According to the studies published at evidencebasedbirth.com, ten out of twelve studies show that there’s a decrease of episiotomies for women who have water births, compared to those who had land births. Studies also suggest that women that had water births have fewer severe tears compared to traditional methods. However, there are mixed results on the studies on this. We highly suggest checking the multiple studies on this reference.
4It’ll give you more control.
What’s great about water birth is that it gives you a sense of control. You’ll be free to move and try various birthing positions. You’ll be able to communicate properly with your midwife as to what you feel and even talk to your partner during the process– very different when you’re in a normal-delivery setting.
5It makes you feel more comfortable.
With fewer contractions, more control, more privacy, and warm water, you’re most likely relaxed during the delivery. Just make sure to secure a private and spacious spot to deliver your baby. If you’re in a spot where you don’t feel a sense of privacy, you may get anxious during the process.
Disadvantages of Water Birth
Along with the pros, there are also cons on this natural birthing method. If you’re planning to push through water birth, here are some of the disadvantages that you should know.
1It’s not for everyone.
Unfortunately, water birth isn’t a method that every expecting woman can just dive into. You need to consult your OB-Gyne first and assess your body if it can go through the process. If you have any of the complications and symptoms below, you’re most likely not allowed to go through water birth:
- Carrying multiple babies
- Has skin infection
- Suffering from excessive vaginal bleeding
- Has a history of shoulder dystocia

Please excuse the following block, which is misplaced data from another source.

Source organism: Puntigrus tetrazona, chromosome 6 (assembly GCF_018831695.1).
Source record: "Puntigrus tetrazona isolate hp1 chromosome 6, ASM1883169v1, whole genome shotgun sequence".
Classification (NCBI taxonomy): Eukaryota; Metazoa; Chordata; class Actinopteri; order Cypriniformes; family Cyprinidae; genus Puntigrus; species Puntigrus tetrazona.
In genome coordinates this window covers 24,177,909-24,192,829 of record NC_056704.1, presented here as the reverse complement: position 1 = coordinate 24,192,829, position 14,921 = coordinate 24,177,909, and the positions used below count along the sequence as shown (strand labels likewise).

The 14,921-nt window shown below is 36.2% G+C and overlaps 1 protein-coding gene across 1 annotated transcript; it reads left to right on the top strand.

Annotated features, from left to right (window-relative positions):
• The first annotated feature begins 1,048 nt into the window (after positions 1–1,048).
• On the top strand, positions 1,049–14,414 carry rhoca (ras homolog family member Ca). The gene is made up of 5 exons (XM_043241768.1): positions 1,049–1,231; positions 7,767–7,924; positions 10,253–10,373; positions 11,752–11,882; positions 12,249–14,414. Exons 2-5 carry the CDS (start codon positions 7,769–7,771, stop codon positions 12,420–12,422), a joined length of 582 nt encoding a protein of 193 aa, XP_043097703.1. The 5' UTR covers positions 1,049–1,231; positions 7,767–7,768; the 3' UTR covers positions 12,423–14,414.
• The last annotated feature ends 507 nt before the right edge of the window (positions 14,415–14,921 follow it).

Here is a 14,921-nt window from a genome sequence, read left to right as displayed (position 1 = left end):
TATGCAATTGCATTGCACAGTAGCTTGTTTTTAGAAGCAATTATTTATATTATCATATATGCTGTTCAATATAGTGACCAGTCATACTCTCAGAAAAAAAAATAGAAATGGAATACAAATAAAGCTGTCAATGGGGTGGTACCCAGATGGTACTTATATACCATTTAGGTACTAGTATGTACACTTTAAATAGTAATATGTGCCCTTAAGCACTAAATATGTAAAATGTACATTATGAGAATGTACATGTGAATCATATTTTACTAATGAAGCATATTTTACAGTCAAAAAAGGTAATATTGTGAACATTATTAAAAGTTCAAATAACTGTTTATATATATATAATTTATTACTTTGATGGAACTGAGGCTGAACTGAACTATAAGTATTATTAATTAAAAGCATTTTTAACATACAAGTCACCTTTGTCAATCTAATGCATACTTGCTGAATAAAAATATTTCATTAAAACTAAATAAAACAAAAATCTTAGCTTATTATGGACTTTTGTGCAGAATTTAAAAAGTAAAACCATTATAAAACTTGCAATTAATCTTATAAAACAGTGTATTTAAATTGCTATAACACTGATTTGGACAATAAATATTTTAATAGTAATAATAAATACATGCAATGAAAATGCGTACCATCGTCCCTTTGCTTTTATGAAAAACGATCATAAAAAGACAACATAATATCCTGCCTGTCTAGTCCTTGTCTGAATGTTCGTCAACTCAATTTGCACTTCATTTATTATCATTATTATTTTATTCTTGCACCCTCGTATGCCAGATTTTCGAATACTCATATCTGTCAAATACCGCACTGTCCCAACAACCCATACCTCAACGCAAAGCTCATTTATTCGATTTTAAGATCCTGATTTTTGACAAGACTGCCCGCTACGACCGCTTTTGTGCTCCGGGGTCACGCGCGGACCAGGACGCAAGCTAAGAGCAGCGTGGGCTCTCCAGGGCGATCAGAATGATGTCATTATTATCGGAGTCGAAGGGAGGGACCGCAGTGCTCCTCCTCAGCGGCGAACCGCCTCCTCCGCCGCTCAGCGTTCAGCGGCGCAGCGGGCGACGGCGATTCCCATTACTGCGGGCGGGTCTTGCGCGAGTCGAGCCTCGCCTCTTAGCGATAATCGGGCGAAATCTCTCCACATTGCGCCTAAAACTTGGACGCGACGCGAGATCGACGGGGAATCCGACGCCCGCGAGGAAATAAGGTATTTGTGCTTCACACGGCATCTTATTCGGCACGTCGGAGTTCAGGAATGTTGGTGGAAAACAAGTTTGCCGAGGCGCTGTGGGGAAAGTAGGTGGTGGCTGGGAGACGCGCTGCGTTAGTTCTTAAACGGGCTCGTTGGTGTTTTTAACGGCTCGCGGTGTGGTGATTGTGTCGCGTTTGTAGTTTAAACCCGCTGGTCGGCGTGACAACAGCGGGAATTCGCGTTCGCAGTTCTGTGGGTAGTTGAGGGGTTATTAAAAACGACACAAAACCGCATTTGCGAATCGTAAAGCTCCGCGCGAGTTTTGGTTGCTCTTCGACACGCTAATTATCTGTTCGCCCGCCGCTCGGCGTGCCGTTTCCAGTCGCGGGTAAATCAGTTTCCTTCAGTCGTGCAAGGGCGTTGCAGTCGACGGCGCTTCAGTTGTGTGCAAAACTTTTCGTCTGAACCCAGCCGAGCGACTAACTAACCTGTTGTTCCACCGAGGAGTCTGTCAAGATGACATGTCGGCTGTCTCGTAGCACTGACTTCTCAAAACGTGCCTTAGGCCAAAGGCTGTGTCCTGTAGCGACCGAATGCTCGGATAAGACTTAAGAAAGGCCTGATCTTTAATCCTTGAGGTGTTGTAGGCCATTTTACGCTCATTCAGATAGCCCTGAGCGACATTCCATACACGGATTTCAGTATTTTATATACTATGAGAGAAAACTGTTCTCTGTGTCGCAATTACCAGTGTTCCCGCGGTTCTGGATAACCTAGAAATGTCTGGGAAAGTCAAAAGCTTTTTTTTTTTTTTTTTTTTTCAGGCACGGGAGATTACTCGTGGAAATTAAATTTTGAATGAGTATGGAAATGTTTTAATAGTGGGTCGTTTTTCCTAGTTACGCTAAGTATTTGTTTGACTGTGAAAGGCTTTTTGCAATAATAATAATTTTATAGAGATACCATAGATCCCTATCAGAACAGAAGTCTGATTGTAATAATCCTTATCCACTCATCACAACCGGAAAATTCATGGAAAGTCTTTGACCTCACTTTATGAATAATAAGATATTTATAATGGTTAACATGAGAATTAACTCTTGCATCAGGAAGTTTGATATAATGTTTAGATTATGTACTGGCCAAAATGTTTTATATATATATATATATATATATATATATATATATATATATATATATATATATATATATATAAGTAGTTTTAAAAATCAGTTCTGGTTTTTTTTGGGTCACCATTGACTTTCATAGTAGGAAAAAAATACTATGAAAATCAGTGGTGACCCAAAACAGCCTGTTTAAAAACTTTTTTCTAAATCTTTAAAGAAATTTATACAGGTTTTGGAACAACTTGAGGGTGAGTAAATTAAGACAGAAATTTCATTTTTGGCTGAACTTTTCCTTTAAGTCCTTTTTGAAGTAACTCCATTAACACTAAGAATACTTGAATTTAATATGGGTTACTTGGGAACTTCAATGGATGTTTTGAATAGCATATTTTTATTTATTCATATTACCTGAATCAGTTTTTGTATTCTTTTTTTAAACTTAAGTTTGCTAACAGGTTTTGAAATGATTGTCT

- Has chronic medical conditions such as diabetes, hypertension, or herpes
- Carrying the baby in a breech position
- Had a previous difficult labor
- Having a preterm labor
- Has a pregnancy complication such as preeclampsia or gestational diabetes
2There’s a risk of infection.
As you’re giving birth on the water, it’s expected for the tub to be filled with feces, urine, and other forms of vaginal/rectal flora. Now, this shouldn’t be a big deal to the mother (unless she’s squeamish). However, the contaminated tub can be risky for the baby. The newborn can swallow the water, increasing their risk of infection.
You see, babies are physiologically programmed to take their first breaths of air. Even though they have a “dive reflex” that prevents them from breathing in water, there are few scenarios (such as being startled or there is a shift on oxygen supply from the placenta) that may cause them to inhale and swallow some water.
But before you cross water birth completely from your delivery options, keep in mind that the infectious bacteria is easily expelled outward during birth. As long as your baby doesn’t breathe too soon and the equipment is sterilized properly, you won’t have to worry too much about the infection risk. Midwives and OBs specializing in water birth are also trained to minimize this risk.
3The umbilical cord may snap.
This depends on the length of the umbilical cord. You see, the medical professional needs to act quickly the moment you’ve pushed out the baby. They need to swiftly bring the baby on the surface, enabling them to breathe as soon as possible. However, if you have a shorter umbilical cord, it can snap during this quick process. This can lead to excessive bleeding and can be life-threatening. But don’t panic, this situation can be easily managed by clamping the cord.
4There’s a risk of Meconium Aspiration.
For those unfamiliar with this medical term, Meconium Aspiration means that the baby has its first bowel movement before birth. If the baby keeps inhaling the amniotic fluid, it can cause respiratory problems. In this scenario, the whole water birth process can be risky as the baby will have to deal with the contaminated amniotic fluid and the contaminated water on the tub. Your midwife also needs immediate access to your baby so expect to be delivering on your back.
5The baby may contact Legionnaires’ Disease.
It’s pretty rare for a baby to acquire diseases during a water birth, but some cases suggest that a newborn baby may acquire Legionnaires’ Disease. This disease is caused by inhaling droplets of water that contain the Legionella bacteria. It’s an extremely serious type of bacterial pneumonia, so make sure to consider this complication before fully diving on water birth.